The book is a comprehensive and definitive history of the Leeds Jewish community, which was – and remains – the third largest in Britain. It is organised in three parts: Context (history, urban, demography); Chronology (covering the period from the mid-nineteenth century to the 1940s); and Contours (analysing themes and aspects of the history up to the present time). The book shows how a small community was affected by mass immigration, and through economic progress and social mobility achieved integration into the host society. It is a story of entrepreneurial success which transformed a proletarian community into a middle-class society. Its members contributed extensively to the economic, social, political and cultural life of Leeds, which provided a supportive environment for Jews to pursue their religion, generally free from persecution. The Leeds Jewish community lived predominantly in three locations which changed over time as they moved in a northerly direction to suburbia.
Bill Williams, the historian of Manchester Jewry, once observed that their history is like ‘a walk up Cheetham Hill Road’. Likewise, the history of Leeds Jewry may be compared to a walk up Chapeltown Road, from the slums of the Leylands, the ‘East End’ of Leeds, through Chapeltown and Moortown Corner to Alwoodley (‘Alyidly’) and beyond. The settlement pattern of the Jewish community, whose presence in Leeds was built largely on the nineteenth-century textile industry, can be traced simply by a tour of the synagogues that they erected
vicious police-instigated pogroms spread throughout the west and south of the Empire, notably in Kiev, Warsaw and Odessa. In total, it has been estimated that there were over 200 attacks on Jewish communities between 1881 and 1884, provoking a massive exodus of Jews particularly to America, but also to places like London, Manchester and Leeds.
The other landmark event of 1881 was the publication in Germany of Eugen Duhring’s ‘The Parties and the Jewish Question’, which laid the foundation for scientific anti-Semitism. Anti-Semitism had
Leeds was one of the ‘shock cities’ of the nineteenth century, always cited along with Manchester and Birmingham as among the earliest examples of the modern industrial city, in the first country to have an industrial revolution. Yet Leeds was not an ‘instant city’ like, for example, Middlesbrough, which grew from a small hamlet to an industrial town in one generation. Leeds in fact had a long history and its medieval field patterns are still identifiable in the yards and alleys off the main street of Briggate. Leeds is mentioned in the
In June 1888, The Lancet medical journal published a report by its Special Sanitary Commission which gave an eye-witness account of life in Leeds’ predominantly Jewish quarter, the Leylands. For several years The Lancet had reported on the risks to the health of the general population posed by unsanitary conditions in the tailoring industry, particularly in the many hundreds of small, reeking, unventilated workshops, where ‘Jew sweaters’ toiled for 16 hours or more and, in the breaks between, snacked on bread and weak tea or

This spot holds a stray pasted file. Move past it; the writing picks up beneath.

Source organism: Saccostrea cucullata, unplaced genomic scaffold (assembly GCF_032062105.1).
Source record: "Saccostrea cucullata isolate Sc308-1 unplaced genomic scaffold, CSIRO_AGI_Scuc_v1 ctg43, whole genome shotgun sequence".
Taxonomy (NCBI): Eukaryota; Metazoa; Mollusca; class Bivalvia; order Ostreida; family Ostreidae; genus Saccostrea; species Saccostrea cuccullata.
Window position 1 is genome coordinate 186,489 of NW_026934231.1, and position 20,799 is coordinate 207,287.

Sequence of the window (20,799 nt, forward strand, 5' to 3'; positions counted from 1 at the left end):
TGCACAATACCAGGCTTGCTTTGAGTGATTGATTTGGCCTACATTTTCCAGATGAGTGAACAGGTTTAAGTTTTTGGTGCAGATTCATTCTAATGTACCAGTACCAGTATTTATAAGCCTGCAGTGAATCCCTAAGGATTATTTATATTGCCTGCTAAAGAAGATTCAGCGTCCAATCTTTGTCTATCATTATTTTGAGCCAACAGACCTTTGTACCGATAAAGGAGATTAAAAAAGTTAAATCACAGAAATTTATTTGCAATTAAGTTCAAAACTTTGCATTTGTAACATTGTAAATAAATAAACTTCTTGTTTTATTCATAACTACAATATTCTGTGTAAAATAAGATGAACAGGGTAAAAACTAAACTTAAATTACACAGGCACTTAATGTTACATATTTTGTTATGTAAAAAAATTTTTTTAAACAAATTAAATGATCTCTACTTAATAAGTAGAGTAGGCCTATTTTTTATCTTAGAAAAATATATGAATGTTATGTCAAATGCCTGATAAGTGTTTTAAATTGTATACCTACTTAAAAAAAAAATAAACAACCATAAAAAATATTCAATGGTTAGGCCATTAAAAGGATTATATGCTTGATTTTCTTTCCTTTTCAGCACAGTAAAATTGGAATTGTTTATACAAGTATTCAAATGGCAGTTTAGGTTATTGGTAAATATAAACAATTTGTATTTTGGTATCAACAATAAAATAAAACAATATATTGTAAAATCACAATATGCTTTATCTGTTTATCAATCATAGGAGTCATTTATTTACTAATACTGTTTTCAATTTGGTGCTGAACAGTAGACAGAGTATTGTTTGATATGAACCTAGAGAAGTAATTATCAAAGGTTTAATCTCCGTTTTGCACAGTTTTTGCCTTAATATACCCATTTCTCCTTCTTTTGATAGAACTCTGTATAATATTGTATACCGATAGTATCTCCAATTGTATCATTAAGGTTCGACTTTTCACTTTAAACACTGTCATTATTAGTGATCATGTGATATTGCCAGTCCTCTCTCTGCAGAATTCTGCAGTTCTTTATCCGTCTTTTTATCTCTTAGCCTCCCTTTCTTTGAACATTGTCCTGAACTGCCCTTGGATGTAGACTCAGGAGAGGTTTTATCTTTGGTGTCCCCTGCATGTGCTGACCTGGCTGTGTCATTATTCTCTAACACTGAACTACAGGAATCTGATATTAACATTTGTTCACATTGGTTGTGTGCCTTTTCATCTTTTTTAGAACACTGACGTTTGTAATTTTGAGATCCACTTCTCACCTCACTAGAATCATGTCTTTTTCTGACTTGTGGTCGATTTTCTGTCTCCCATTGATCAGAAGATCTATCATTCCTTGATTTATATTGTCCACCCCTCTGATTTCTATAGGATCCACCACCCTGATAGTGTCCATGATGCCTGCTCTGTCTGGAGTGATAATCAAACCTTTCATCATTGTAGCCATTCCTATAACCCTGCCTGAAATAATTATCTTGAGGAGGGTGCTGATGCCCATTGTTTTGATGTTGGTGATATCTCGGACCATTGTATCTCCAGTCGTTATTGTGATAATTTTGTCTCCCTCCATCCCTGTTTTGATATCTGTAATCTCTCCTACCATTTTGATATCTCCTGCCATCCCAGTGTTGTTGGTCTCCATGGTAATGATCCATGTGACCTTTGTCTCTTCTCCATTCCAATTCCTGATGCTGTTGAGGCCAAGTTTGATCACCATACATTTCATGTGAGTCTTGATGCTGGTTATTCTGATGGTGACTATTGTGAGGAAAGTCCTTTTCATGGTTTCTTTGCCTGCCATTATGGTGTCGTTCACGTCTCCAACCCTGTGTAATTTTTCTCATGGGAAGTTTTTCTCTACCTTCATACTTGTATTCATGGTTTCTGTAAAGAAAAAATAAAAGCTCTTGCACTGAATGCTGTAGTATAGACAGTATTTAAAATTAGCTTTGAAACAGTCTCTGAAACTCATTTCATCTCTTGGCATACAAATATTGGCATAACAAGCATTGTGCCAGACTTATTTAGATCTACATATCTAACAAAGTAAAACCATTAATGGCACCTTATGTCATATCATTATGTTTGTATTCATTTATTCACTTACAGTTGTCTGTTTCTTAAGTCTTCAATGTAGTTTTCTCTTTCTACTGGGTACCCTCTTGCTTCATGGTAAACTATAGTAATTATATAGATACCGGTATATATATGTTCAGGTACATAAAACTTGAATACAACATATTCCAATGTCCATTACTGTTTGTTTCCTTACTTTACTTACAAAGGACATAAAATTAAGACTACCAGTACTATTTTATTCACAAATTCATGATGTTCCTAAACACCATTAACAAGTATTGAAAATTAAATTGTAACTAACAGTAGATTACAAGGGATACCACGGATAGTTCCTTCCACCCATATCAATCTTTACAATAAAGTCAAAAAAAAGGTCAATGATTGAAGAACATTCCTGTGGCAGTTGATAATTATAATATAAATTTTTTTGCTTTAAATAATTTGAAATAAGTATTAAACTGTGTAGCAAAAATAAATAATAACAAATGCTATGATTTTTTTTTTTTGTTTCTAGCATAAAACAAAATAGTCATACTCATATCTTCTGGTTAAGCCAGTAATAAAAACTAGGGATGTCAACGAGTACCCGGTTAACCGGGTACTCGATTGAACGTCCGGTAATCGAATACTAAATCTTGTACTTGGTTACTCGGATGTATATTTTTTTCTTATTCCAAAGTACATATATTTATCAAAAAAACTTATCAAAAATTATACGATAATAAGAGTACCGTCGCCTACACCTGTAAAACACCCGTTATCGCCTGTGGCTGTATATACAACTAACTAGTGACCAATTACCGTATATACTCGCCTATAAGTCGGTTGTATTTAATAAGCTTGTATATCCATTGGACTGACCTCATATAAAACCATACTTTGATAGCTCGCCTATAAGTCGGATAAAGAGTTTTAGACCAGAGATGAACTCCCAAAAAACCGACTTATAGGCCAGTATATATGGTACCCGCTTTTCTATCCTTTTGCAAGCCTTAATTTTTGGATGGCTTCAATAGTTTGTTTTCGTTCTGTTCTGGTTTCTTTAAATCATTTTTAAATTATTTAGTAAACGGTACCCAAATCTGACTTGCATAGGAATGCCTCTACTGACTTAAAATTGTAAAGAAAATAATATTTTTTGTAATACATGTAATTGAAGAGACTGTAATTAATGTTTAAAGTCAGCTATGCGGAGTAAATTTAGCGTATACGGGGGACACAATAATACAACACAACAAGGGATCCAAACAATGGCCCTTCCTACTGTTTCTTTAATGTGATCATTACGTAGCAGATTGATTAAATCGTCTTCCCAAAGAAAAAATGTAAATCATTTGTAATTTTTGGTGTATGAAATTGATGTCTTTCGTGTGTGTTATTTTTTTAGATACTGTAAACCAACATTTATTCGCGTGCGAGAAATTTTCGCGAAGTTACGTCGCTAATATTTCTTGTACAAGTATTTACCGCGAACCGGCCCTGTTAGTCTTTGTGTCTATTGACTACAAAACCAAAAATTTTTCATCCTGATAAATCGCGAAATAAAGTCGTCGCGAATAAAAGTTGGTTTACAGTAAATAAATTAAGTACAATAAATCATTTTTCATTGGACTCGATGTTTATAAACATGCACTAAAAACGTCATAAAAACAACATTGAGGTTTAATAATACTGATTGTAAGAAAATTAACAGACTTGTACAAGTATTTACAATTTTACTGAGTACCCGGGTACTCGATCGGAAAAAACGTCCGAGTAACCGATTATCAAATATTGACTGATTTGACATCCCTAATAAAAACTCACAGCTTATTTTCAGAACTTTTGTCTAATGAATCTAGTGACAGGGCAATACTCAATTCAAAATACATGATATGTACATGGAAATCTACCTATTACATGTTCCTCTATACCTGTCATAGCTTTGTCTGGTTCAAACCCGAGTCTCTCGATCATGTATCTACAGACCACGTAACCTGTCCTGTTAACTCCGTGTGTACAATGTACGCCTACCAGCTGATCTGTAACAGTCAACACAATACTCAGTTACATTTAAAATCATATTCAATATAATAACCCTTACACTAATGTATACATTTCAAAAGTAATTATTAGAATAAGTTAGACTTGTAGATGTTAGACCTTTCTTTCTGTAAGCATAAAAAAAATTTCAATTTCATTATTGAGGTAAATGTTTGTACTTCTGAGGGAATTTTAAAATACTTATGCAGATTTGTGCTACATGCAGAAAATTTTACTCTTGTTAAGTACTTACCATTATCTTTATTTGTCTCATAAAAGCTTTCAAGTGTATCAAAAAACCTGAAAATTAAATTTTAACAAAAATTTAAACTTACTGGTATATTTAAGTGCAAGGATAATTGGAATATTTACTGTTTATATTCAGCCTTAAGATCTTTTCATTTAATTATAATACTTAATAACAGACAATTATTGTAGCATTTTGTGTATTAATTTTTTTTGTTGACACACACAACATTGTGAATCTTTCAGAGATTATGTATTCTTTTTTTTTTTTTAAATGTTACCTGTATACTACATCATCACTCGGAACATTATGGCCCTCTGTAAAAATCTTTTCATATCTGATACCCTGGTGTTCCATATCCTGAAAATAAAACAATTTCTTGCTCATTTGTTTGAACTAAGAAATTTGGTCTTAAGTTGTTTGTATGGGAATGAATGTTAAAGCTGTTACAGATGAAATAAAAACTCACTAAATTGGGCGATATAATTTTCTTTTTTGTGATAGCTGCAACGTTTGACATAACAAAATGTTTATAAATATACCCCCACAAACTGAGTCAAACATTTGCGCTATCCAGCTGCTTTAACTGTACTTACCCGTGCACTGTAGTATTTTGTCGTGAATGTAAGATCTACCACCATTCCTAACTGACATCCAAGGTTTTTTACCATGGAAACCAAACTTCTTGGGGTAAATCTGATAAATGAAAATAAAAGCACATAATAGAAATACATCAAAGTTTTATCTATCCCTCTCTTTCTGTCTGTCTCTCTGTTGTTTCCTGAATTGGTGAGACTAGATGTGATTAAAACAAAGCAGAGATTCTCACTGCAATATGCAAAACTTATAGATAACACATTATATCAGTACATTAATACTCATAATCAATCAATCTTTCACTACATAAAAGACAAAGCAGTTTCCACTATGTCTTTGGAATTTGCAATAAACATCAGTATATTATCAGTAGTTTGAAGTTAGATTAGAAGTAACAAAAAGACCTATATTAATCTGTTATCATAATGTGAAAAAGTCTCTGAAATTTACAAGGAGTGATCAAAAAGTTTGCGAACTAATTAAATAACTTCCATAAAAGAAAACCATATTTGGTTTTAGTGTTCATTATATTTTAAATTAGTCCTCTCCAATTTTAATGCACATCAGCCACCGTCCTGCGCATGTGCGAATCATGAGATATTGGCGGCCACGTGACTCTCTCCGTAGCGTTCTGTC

This is a question that has been asked not just in Leeds but in Jewish communities worldwide. Is the Jewish community growing, declining or staying numerically static and what are the future projections? Will there still be a Jewish community in ten, twenty or fifty years’ time?
Counting Jews in the United Kingdom has always been difficult. The figures obtained are often regarded as ‘best estimates’.
Over time, researchers have used techniques such as the Frequency of Distinctive Jews Names, where the frequency of names such as Cohen and
recreation generally is limited and not readily associated with the Jewish community. 1 Dee’s book looks at Jewish involvement in sport on a national basis through the prism of ‘Integration, ethnicity and anti-Semitism’ between 1890 and 1970, but what he does not cover to any significant degree is the growth in involvement in those provincial cities with a major Jewish population: Leeds is one such city.
The involvement of the Leeds Jewish community in Leeds sport, both from a professional and amateur perspective, is far more extensive than David
Leeds Jewry on the eve of the Second World War
By 1939, Jews had been living and working in Leeds for almost a century, with the largest influx between 1880 and 1914. There was still an older generation that remembered the move from Russia and Poland and spoke Yiddish, together with younger generations that had been born, educated and worked in Leeds. The Jewish population had spread from the Leylands to Chapeltown and Harehills, following the northern route from town up North Street, Chapeltown Road and
were in receipt of poor relief. Once a community need identified itself, the collective identity spawned a self-help approach in which the Jewish poor bound themselves together for mutual aid. This might be little more than a collecting club in which a few pence were contributed weekly to provide for some possible eventuality, such as bereavement, and one of the distinctive features of Jewish friendly societies was the payment of ‘shiva money’ during the traditional week of mourning. To facilitate the burials of poorer citizens, the Leeds Jewish Workers Cooperative
This period saw the transformation of Leeds Jewry from a migrant community to a community of Englishmen of the Jewish persuasion. The impact of the Aliens Act of 1905 on the community, the slowdown of immigration and the rising proportion of English-born children all changed the face of the community.
The outbreak of the First World War put the Jewish community in the political firing line, with discussions about Jewish loyalty in the local press. The period 1914–18 was one